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Table of Contents  
ORIGINAL ARTICLE
Year : 2021  |  Volume : 15  |  Issue : 1  |  Page : 14-19  

Radiofrequency treatment of idiopathic trigeminal neuralgia (Conventional vs. Pulsed): A prospective randomized control study


1 Department of Anesthesiology, CCM and Pain Medicine, Dr. RMLIMS, Lucknow, Uttar Pradesh, India
2 Department of Neurology, Dr. RMLIMS, Lucknow, Uttar Pradesh, India

Date of Submission12-Apr-2021
Date of Acceptance01-Jun-2021
Date of Web Publication30-Aug-2021

Correspondence Address:
Dr. Suraj Kumar
Department of Anesthesiology, CCM and Pain Medicine, Dr. RMLIMS, Lucknow, Uttar Pradesh
India
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Source of Support: None, Conflict of Interest: None


DOI: 10.4103/aer.aer_56_21

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   Abstract 

Background: Idiopathic trigeminal neuralgia (TGN) is a chronic pain disorder causing unilateral, severe brief stabbing recurrent pain in the distribution of one or more branches of the trigeminal nerve. Conventional radiofrequency (CRF) and pulsed radiofrequency (PRF) are two types of minimally invasive treatment. CRF selectively ablates the part of ganglion to provide the relief, but it has been found to be associated with some side effects such as dysesthesia or sensory loss in 6%–28% and loss of corneal reflex in 3%–8% of patients. PRF is a comparatively newer modality which is a nondestructive and neuromodulatory method of delivering radiofrequency energy to the gasserian ganglion to produce a therapeutic effect. Aims: We aimed to compare the efficacy of CRF with long-duration, fixed voltage PRF in the treatment of idiopathic TGN. Setting: This study was conducted in a tertiary care center research institute. Study Design: This was a prospective randomized trial. Materials and Methods: Twenty-seven adult patients of TGN were included in the study and randomly allocated into two groups (CRF and PRF). All procedures were performed operation suite with C-arm fluoroscopic guidance. Both, pre- and postprocedure, the patients were assessed for pain on the Visual Analog Scale (VAS) and Barrow Neurological Institute (BNI) Pain Intensity Scale at 1 week and thereafter at 1, 2, 3, and 6 months. Patients with a BNI score ≥4 after 1 month were considered a failure and offered other modes of treatment. A reduction in VAS score ≥50% and a BNI score <4 were considered as effective. Statistical Analysis: Discreet variables were recorded as proportions, ordinal variables and continuous variables with non-Gaussian distribution as medians with interquartile range, and continuous variables with Gaussian distribution as mean ± standard deviation. Association between ordinal variables was tested by Fisher's exact test/Chi-square test whenever appropriate. Equality of means/median was tested by using paired/unpaired t-test or nonparametric tests depending upon the distribution of data. P ≤ 0.5 was considered statistically significant. Data analysis was performed using STATA version 13.04 windows. Results: Efficacy in terms of decrease in VAS ≥50% at 1 month was 33.33% and 83.33% in the PRF and CRF groups, respectively, which was statistically significant(P = 0.036). Effective reduction in BNI scores at the 7th day, 1 month, and 2 months postprocedure was evaluated and found in 41.67% and 83.33% of patients in the PRF and CRF groups, respectively, which was statistically insignificant (P = 0.089). There was a statistically significant reduction in BNI scores in PRF and CRF group patients at 3 and 6 months (at 3 months, 33.33% and 83.33%, P = 0.036 and at 6 months, 25% and 83.33%, P = 0.012). In the CRF group, mild hypoesthesia was evident in three patients which improved by the end of 1 month while no side effects were seen in the PRF group. Conclusion: CRF is a more effective procedure to decrease pain in comparison to long-duration, fixed voltage PRF for the treatment of idiopathic TGN. Although the side effects are more with CRF, they are mild and self-limiting. Limitation: The limitations of this study were as follows: small sample size and short duration.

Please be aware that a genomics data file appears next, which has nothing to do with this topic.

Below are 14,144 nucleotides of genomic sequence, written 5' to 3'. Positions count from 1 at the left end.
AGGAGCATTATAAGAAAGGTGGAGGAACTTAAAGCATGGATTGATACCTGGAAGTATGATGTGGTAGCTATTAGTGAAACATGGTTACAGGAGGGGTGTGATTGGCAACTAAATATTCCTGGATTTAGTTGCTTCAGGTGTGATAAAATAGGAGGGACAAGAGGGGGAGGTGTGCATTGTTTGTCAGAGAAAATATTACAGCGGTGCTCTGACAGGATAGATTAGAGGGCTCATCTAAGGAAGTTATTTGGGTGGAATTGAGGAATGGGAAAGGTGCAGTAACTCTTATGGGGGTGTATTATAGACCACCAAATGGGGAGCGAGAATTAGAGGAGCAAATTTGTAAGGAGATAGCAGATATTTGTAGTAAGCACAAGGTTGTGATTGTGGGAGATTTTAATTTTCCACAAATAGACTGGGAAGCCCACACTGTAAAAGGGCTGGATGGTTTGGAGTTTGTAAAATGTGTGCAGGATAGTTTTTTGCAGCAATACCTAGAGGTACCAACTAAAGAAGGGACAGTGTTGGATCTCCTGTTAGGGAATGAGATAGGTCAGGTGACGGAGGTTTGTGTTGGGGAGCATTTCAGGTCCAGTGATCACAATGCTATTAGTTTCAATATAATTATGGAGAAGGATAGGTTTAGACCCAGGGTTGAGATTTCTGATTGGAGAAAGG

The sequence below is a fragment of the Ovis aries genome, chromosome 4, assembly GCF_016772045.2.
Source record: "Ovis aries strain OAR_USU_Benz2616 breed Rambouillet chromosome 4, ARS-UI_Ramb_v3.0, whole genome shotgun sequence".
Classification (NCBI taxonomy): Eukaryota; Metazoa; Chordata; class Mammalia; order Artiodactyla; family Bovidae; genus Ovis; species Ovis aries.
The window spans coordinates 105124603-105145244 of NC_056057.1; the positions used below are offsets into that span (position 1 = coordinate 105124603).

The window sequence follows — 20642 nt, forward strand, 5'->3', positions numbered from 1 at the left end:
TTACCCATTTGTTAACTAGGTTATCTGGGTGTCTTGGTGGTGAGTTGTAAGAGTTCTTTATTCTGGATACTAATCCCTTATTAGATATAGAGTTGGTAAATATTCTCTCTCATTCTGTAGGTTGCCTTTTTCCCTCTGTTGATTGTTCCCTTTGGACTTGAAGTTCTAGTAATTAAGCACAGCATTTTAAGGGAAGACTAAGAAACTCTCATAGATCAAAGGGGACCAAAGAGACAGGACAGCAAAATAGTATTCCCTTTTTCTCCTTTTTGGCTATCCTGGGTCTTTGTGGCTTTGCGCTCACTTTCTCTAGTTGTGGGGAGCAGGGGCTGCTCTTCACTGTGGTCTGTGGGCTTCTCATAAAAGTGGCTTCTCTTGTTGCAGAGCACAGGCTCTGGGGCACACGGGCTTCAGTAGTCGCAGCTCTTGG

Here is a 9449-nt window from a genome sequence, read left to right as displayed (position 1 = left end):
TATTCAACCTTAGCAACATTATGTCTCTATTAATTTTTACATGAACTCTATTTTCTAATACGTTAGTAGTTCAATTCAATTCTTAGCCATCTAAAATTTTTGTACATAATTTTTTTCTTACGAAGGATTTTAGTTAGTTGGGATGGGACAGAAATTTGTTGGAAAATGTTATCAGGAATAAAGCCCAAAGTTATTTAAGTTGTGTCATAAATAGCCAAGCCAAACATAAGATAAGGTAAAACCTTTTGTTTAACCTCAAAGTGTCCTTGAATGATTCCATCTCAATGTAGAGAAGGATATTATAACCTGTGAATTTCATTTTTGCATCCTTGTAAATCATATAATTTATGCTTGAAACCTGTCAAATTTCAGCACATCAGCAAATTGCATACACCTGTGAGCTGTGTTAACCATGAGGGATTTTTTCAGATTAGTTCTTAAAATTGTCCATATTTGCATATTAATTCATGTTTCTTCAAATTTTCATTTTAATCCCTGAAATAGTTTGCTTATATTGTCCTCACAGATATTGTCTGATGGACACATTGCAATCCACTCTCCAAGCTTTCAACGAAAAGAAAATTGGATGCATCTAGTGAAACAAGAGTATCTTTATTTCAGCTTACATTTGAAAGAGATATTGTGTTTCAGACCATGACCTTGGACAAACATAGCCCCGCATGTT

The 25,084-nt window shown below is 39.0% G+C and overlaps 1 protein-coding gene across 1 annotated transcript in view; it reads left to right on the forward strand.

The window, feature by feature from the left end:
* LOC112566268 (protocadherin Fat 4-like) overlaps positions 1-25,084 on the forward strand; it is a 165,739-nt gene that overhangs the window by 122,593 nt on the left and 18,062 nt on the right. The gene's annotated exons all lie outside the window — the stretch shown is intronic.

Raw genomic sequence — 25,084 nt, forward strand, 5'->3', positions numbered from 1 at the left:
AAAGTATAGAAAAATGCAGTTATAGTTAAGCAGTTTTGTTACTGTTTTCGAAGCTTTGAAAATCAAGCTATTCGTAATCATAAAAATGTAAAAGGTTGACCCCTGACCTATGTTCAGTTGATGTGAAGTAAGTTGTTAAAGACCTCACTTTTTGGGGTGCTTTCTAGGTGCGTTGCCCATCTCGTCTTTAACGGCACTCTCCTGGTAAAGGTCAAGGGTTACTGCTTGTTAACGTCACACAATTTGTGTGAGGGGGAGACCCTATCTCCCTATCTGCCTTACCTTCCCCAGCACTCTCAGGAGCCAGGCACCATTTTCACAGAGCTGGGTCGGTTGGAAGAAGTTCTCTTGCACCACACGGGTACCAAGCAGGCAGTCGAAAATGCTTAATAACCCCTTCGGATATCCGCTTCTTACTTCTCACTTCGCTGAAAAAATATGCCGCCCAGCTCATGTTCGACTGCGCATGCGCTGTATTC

Keywords: Conventional radiofrequency, facial pain, pulsed radiofrequency, trigeminal neuralgia


How to cite this article:
Agarwal A, Rastogi S, Bansal M, Kumar S, Malviya D, Thacker AK. Radiofrequency treatment of idiopathic trigeminal neuralgia (Conventional vs. Pulsed): A prospective randomized control study. Anesth Essays Res 2021;15:14-9

How to cite this URL:
Agarwal A, Rastogi S, Bansal M, Kumar S, Malviya D, Thacker AK. Radiofrequency treatment of idiopathic trigeminal neuralgia (Conventional vs. Pulsed): A prospective randomized control study. Anesth Essays Res [serial online] 2021 [cited 2021 Oct 28];15:14-9. Available from: https://www.aeronline.org/text.asp?2021/15/1/14/325017


   Introduction Top


Trigeminal neuralgia (TGN), also known as tic douloureux,[1] is a chronic pain disorder affecting one or more branches of the trigeminal nerve. The International Association for the Study of Pain defines it as “sudden, usually unilateral, severe brief stabbing recurrent pains in the distribution of one or more branches of the trigeminal nerve (Vth cranial nerve).”[2] Most of the time onset of the pain is triggered by trivial routine life-sustaining rituals which may work as stimuli. These simple routine which may be a cause of pain onset may include washing, shaving, and smoking, talking, and brushing the teeth. Spontaneous recurrences of the episodes of pain have also been reported.[3]